Singapore Airlines (SIA) will start pilot training for the Airbus 350 from next month, ahead of the delivery of its first plane in January.
Up to 100 pilots will be trained within the first three to four months, said the airline, which has ordered 67 A-350s, including seven of the ultra-long-range variant that will fly non-stop from Singapore to the United States
Typically, it takes about 10 days for a pilot currently flying an Airbus jet to be ready to handle an A-350. Conversion for pilots on the Boeing fleet requires about 25 days.
The training for SIA pilots will be conducted at the Airbus Asia Training Centre (AATC) - a pilot school jointly owned by the carrier and the European plane maker. The facility, currently operating out of SIA's training centre near Changi Airport, will move to its new premises at Seletar Aerospace Park in the first quarter of next year.
Since it started offering flying courses in April, the AATC, which is open to all carriers, has already confirmed nine customers including Qantas, Virgin Australia, Lion Air and Fiji Airways.
When the US$100 million (S$139 million) facility is fully operational, it will have 70 staff, mainly instructors drawn from SIA's pool of retired captains. The school will then be able to train up to 10,000 students a year, said its general-manager, Captain Yann Lardet.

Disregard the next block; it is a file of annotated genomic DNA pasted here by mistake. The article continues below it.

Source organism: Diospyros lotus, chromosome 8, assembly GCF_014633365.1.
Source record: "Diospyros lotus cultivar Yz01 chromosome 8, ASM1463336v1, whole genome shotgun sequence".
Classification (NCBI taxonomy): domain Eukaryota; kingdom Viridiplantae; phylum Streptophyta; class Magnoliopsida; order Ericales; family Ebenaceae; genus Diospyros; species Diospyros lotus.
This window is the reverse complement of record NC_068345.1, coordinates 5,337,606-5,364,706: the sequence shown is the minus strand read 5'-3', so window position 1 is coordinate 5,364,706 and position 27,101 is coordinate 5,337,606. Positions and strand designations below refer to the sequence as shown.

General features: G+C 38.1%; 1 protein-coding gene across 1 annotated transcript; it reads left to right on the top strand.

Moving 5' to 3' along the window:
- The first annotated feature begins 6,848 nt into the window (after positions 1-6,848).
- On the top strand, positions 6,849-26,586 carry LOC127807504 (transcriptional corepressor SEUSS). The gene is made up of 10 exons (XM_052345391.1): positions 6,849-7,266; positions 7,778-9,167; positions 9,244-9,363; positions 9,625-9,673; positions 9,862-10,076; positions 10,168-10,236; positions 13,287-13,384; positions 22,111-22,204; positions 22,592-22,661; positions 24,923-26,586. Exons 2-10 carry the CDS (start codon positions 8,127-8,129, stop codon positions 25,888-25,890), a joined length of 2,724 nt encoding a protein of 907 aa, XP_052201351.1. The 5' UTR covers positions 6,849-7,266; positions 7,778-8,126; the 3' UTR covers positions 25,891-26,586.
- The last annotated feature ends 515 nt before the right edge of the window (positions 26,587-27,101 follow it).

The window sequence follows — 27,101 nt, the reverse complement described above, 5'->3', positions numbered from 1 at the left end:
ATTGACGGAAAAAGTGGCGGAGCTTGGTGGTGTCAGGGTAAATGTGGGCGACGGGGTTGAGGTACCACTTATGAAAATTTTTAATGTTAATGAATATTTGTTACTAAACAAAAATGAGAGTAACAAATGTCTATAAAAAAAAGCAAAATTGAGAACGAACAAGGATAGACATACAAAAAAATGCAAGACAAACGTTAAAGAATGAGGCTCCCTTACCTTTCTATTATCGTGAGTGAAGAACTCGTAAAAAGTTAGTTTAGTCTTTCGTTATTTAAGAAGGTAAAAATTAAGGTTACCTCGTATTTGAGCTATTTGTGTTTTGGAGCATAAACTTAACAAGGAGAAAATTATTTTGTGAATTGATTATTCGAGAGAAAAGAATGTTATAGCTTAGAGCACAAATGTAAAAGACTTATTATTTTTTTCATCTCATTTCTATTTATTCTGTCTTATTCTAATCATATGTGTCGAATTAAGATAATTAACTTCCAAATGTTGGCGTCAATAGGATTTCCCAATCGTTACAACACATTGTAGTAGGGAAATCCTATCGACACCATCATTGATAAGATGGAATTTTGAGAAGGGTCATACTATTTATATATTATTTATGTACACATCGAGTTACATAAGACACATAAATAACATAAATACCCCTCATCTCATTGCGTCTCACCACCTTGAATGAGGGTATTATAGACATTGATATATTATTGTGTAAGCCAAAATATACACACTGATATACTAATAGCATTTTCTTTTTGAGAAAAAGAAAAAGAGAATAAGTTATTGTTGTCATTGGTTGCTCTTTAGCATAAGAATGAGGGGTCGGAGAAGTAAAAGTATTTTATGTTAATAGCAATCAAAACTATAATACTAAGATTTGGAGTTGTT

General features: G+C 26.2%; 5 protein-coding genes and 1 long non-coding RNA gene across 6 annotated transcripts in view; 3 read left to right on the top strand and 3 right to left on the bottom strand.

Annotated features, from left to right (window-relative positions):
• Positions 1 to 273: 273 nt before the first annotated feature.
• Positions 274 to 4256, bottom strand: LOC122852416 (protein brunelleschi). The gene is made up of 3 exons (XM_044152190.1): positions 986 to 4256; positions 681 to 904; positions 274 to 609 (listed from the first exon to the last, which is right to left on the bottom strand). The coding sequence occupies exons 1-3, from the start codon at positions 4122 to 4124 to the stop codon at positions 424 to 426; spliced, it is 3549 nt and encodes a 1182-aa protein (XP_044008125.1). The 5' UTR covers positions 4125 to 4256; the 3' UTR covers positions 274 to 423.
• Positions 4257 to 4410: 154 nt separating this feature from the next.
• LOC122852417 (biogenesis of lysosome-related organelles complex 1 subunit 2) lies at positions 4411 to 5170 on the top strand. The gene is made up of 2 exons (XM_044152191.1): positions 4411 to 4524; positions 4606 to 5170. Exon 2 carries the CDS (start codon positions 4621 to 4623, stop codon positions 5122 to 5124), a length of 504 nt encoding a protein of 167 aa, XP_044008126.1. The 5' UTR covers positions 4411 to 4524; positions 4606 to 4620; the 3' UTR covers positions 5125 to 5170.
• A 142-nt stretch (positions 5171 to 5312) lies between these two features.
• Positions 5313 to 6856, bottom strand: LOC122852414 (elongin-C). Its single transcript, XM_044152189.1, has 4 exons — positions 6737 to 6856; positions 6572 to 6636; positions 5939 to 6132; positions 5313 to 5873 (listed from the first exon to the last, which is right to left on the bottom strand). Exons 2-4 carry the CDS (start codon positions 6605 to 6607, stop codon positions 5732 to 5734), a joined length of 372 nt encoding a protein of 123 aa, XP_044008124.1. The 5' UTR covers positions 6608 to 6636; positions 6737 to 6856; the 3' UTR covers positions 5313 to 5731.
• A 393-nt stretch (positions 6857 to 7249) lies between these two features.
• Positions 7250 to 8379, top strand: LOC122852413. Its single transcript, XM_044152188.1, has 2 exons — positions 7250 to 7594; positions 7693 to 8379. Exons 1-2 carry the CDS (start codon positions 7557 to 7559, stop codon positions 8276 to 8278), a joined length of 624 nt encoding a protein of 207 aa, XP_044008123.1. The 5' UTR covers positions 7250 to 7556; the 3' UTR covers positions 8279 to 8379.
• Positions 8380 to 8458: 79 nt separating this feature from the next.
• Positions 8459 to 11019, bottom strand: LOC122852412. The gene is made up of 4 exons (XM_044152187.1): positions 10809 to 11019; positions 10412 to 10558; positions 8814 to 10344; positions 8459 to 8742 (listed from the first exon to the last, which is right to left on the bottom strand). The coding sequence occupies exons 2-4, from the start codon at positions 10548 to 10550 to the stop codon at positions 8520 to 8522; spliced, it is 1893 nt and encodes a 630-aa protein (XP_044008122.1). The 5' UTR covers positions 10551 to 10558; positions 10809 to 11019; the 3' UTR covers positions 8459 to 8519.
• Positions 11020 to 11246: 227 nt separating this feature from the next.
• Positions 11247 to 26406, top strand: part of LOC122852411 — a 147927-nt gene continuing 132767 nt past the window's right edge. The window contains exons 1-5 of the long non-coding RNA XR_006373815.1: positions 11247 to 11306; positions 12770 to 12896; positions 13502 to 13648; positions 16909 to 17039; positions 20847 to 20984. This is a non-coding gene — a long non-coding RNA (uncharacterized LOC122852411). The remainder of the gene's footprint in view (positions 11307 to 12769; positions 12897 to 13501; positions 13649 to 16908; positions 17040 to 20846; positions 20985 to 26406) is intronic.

It will eventually have eight full flight simulators, including three A-350s, he said.
There are now four simulators, one each for the A-350 and the A-380 and two for the A-330.
The A-350 simulator housed here, with a catalogue price of US$18,000, is just one of two available globally. The other is at Airbus' headquarters in Toulouse, France.
This speaks clearly of the significance of the Asia-Pacific market, said Capt Lardet during a media preview yesterday. Based on industry estimates, the region will need 12,470 passenger and cargo planes and account for 40 per cent of global demand over the next two decades.
This will, in turn, fuel the demand for pilot and other training centres, Capt Lardet said, as airlines look to outsourcing to avoid high start-up and running costs of in-house facilities.
In a 2013 paper, a partner at industry consultant Information Services Group, Mr Harvey Gluckman, noted that outsourcing allows airline management to focus on the core business while leveraging on a service provider's scale, expertise and systems.
Depending on their requirements and cost structure, airlines can expect to shave off up to half of their training costs through outsourcing, experts said.
As safety and quality of training are of utmost importance, Capt Lardet said he was confident that the Airbus-SIA facility will do brisk business.